Mind that rig!

01 Jun 2013 The Navigator

Daniel Wood looks back at what he has learnt from years of voyage planning at sea, in the navy and on cruise ships, and shares insights on voyage planning from the shore side from his current position as Vetting and Inspection Captain in the marine department for the world’s largest oil and gas company.

I joined a ship as first trip navigator with some nervousness. Satisfaction took over as I successfully planned and executed my first voyage. This was truly rewarding.

To describe voyage planning as ‘the planning for and efficient prosecution of the voyage from berth-to-berth’ is perhaps something of an oversimplification. Voyage planning is a fundamental safety-critical function in the world of ships and seafaring. Without proper voyage planning, ships could not do what they are designed to do.
Why do we plan our voyages? Because we want to get from A to B safely. This fulfils our three main responsibilities as seafarers:

  • Preserving the safety of life at sea
  • Preserving the safety of the ship
  • Protecting the marine environment from pollution.

If we do not plan properly, we are doomed to failure. In the 21st Century with instant media coverage and technology allowing unlimited access to any resource we can dream of, people are substantially more informed than they were in 1912, for example. The Costa Concordia incident threw voyage planning into the spotlight. Ask me who the first officer was on the Titanic and I could not tell you, but I do know who he was on the Concordia. Voyage planning is no less important now than it was in 1912, and it certainly is more publicised.

Learning to plan
As a cruise ship officer, I worked my way through the various ranks until I was promoted to first officer/navigator. I joined a ship several years ago as first trip navigator with some nervousness. This was to be my first time in the hot seat. I was going to be the officer responsible for voyage planning onboard. The nerves soon went, however, and satisfaction took over as I successfully planned and executed my first voyage.
I worked with the Captain on a one-toone basis, absorbing every last intricate detail on navigation and voyage planning that he passed on to me. The bridge team followed the plan that I had crafted, deferring to me on many matters of navigation. This was truly rewarding.
I immersed myself in voyage planning for the next three years, navigating the different ships that I served on all over the world. It was a sad day when I was promoted. I would no longer hold the coveted title of navigator. They say that the two best ranks as a crew ship deck officer are the navigator and the Captain. I still worked closely with all of the first officers under me, passing on my own knowledge and experience.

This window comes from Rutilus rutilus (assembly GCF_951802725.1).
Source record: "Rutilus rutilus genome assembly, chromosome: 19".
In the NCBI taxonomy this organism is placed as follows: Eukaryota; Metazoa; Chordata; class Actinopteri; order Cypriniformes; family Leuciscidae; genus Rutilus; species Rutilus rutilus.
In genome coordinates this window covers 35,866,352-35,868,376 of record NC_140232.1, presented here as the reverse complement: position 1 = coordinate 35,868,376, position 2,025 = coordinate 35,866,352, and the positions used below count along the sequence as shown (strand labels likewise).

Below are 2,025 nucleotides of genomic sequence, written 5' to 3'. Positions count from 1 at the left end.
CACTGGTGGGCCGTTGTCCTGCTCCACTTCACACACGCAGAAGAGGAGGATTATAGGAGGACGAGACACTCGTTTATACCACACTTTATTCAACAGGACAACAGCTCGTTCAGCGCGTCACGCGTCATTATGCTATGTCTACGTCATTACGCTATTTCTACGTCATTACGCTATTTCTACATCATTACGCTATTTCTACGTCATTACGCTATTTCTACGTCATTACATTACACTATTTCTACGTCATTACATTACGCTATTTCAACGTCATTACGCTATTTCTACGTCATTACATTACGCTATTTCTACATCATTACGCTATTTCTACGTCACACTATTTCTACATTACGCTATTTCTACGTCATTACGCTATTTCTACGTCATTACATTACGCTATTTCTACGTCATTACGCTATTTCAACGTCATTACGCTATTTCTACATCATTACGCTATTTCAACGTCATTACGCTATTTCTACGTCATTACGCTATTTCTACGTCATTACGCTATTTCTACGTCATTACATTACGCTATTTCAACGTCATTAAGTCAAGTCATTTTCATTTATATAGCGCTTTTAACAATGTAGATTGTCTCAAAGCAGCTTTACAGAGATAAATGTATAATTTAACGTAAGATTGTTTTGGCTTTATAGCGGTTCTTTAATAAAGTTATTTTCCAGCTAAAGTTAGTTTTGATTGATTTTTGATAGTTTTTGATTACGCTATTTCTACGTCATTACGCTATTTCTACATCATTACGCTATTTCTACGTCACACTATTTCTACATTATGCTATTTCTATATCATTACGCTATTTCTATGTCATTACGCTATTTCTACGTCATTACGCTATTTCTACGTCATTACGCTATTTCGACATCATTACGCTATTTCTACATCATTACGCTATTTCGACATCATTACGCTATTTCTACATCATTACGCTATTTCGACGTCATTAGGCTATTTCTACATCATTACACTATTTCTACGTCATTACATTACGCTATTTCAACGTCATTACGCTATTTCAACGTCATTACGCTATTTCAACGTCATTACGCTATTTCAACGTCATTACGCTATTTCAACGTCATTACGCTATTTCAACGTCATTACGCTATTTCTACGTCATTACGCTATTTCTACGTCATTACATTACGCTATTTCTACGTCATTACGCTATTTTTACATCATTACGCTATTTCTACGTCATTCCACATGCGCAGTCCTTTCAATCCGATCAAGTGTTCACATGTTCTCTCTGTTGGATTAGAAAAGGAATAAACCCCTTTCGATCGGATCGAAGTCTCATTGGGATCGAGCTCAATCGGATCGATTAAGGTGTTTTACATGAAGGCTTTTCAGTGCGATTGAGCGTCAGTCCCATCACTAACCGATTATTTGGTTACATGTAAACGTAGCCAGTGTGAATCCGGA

Moving into gas and oil
After leaving the world of cruise ships, I took up my current position with an oil and gas company, with literally hundreds of vessels and thousands of officers working for us. We are responsible for ensuring the safe operation of our vessels at all times, and of course the protection of our marine assets.
When I speak of marine assets, I am referring to miles and miles of pipelines, well heads, offshore structures, platforms, jack-up barges, drilling rigs and the like. One of the key elements that we focus on to achieve marine asset protection is voyage planning. Our unit carries out our inspection and audit regime with an unbeatable attention to detail. It is one of the most important aspects of our job.
We do this by closely scrutinising voyage plans and ensuring officers’ understanding of the identified risks in our area of operation. Our voyage plan checks are also closely aligned with our officer evaluations. This goes some way to help reduce the so-called 80% human factor attributable to marine incidents.

The preservation of marine assets
One thing I hardly ever considered when I was a navigator was other fixed marine assets. I focused on planning to keep my own ship safe, looking at hazards in relation to my ship only. I never gave much thought to assets belonging to someone else, or how a collision or grounding affecting an asset would be viewed by the owners; what their responses would be and how it would affect them. I suppose this is quite normal if you are not exposed to the various different elements that make up the wider world of shipping.
I have often heard people talk of voyage planning being similar to risk management. This is, in fact, precisely what it is and what we do. Our team incorporates a risk management strategy in our voyage planning checks. We:

  • identify and characterise threats
  • assess the vulnerability of our assets to specified threats
  • determine the risk
  • introduce control measures, in line with the ALARP principle
  • utilise a strategy to prioritise risk reduction measures.

The system works very well for us and ensures that our assets are adequately protected.

Taking risk responsibly
My advice is to plan your voyages to eliminate or minimise any risks, just as you would conduct a risk assessment. First you need to identify the hazards, whether they be pipelines or offshore structures, as in the oil and gas industry or the shallow water, weather, and heavy traffic that all mariners need to take into account.
When you assess the risk to these consider what impact could be on your ship, commercial infrastructure and the environment and then identify appropriate actions. This should insure that your control measures will result in increased distance from navigational hazards and better Under Keel Clearance (UKC).